List of states is in the spoiler:

Anhalt
Baden
Bohemia
Bourgogne
Brandenburg
Campania
Champagne
East Friesland
East Switzerland
Eastern Rheinland
Elsass-Lothringen
Emilia
Flanders
Franche-Comte
Franconia
Friesland
German Croatia
German Lazio
German Masovia
German Picardie
German Provence
German Rhone
German Slovakia
German South West England
German Transdanubia
German West Galicia
Hanover
Hessen
Holland
Holstein
Istria
Jyland
Karsten-Steiermark
Liberia
Lombardia
Lower Elbe
Lower Silesia
Mecklenburg
Moravia
Palatinate
Piemonte
Pomerania
Puglia
Rheinland
Romagna
Sardinia & Corsica
Savoie
Saxony
Schleswig
Slovenia
South Tirol
Thuringen
Tirol
Toscana
Upper Bavaria
Upper Silesia
Venetia
Wallonia
West Switzerland
Westfalen
Wurttemburg
Zeeland
Osterreich

Destabilization events

Three categories: Minor (-5), Major (-10), Catastrophic (-25).

One destabilizing action per calendar year, except catastrophic, which can only be done once per election cycle; modifier lasts for one full election cycle.

One person initiates the event. No modifiers for minor instability; success 6-10. 1 = perpetrator revealed; 10 = additional -5 to stability. Any other failure has no consequences.

Major instability on d20. Gendarmerie, President, Chancellor, Interior get +2; other acting officials get +1, except Foreign Minister, who gets -1. (Intl reputation). Success 16-20. 1 = perpetrator revealed AND loss of position in the government. 20 = additional -10 to stability. A modified roll of 1, 2 or 3 reveals the existence of an attempt, which may or may not be investigated.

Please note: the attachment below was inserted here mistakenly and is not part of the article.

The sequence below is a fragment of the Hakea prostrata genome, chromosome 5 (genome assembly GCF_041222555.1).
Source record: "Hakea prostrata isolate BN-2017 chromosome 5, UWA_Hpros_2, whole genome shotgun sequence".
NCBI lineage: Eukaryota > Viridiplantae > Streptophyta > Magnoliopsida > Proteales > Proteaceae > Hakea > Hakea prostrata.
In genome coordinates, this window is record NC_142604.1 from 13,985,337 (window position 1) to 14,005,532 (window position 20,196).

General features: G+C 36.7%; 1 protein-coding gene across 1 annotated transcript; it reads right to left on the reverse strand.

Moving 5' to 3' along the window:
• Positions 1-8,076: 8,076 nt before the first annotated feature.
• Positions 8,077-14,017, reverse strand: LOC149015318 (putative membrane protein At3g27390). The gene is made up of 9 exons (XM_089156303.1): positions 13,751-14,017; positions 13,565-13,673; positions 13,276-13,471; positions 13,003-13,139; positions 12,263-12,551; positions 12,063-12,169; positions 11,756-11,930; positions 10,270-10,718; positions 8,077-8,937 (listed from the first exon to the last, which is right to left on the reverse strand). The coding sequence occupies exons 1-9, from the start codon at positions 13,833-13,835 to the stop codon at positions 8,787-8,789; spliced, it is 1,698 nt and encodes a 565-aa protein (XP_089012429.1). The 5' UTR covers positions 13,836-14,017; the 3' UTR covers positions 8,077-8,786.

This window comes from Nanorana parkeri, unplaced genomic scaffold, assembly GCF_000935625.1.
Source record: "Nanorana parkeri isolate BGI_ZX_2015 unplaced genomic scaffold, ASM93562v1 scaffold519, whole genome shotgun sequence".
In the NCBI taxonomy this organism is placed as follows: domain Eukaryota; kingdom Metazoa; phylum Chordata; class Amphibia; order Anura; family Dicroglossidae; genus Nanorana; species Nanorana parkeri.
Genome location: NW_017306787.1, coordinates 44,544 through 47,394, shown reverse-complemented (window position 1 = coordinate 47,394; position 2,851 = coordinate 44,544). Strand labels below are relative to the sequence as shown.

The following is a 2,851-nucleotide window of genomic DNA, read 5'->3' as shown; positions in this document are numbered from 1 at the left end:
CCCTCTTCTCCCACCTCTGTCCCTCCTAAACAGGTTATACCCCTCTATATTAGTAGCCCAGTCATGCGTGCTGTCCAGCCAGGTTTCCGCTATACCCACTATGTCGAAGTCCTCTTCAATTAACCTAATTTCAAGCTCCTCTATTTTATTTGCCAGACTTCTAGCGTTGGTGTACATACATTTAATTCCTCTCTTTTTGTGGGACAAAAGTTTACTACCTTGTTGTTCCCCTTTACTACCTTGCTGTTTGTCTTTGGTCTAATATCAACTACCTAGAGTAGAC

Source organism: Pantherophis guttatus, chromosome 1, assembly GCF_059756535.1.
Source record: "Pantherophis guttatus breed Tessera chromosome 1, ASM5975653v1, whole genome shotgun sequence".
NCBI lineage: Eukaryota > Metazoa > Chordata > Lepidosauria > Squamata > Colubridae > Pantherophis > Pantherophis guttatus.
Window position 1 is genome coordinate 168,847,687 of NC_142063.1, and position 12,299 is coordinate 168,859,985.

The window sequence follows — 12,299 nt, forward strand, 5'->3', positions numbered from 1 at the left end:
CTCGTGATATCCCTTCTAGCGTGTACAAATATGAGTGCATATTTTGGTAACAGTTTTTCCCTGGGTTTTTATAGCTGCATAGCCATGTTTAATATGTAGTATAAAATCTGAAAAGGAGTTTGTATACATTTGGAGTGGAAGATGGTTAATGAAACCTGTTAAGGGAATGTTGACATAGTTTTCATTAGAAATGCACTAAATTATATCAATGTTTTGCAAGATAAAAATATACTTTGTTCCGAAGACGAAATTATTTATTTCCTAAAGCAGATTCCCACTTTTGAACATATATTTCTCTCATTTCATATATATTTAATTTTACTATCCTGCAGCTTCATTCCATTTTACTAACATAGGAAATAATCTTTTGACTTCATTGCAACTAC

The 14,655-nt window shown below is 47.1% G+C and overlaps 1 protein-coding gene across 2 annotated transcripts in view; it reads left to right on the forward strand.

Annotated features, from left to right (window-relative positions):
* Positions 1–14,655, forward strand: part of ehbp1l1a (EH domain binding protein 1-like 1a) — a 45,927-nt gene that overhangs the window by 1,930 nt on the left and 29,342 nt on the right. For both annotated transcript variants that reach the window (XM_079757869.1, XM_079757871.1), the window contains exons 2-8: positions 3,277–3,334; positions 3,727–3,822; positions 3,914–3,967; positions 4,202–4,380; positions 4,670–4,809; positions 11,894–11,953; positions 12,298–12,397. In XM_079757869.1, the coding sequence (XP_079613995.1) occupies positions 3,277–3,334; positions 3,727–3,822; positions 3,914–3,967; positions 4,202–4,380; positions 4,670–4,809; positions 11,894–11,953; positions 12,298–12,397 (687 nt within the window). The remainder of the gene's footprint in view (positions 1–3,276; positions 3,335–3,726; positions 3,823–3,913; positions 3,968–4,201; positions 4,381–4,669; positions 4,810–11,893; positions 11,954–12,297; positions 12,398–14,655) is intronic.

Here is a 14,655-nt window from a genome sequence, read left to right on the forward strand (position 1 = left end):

Catastrophic instability on d20. Must have a direct, negative effect on the game world! This effect will occur regardless of result. All modifiers doubled, but success only comes on 19 or 20. 1 = perpetrator revealed, loss of position in government, AND end of character’s political career. 20 = complete success, additional -15 to stability. A modified roll of 1 through 5 reveals the existence of an attempt.

Any successful stability reducing action can trigger an investigation, which follows the same rules as an assassination investigation. Uncovering the perpetrator also negates half of the stability loss; successful conviction completely nullifies the stability loss. A false accusation further reduces stability by 5.

Wars

A. Set Up


1. Set up Theatres - Western Europe, Eastern Europe, Middle East, North Africa, South Africa, North America, South America, North Asia, South Asia and Australasia. Up to you if you want to add/subtract, and how you define them but generally the combat will occur in the Theatres and it is better to have big Theatres for abstraction rather than get bogged down into too small an area.


2. Armies and Fleets will be allocated to specific Theatre. Armies and Fleets will be allocated points which are used to inflict and suffer losses.


Armies and Fleets can be moved around freely between bases in different Theatres during peace time (ie there is friendly province in that Theatre) (eg moving an Army from Western Europe to the Phillipines in North Asia).


3. Classify the States into Great (the big 8), Major (the next 8) and Minor (the rest) Powers, and into Modern (up to date tech), Antiquated (about 20 year old tech, like the Boxer and pre-Meiji armies) and Native (low tech like the Zulus).


4. If a War is declared, you have to decide if it will be Regional (1 Theatre only) or Global (multiple Theatres) in scope. You can decide this as DM but it may be handy to consider the participants' locations, whether there is more than 1 Great Power involved and whether the War Goals are spread over multiple Theatres.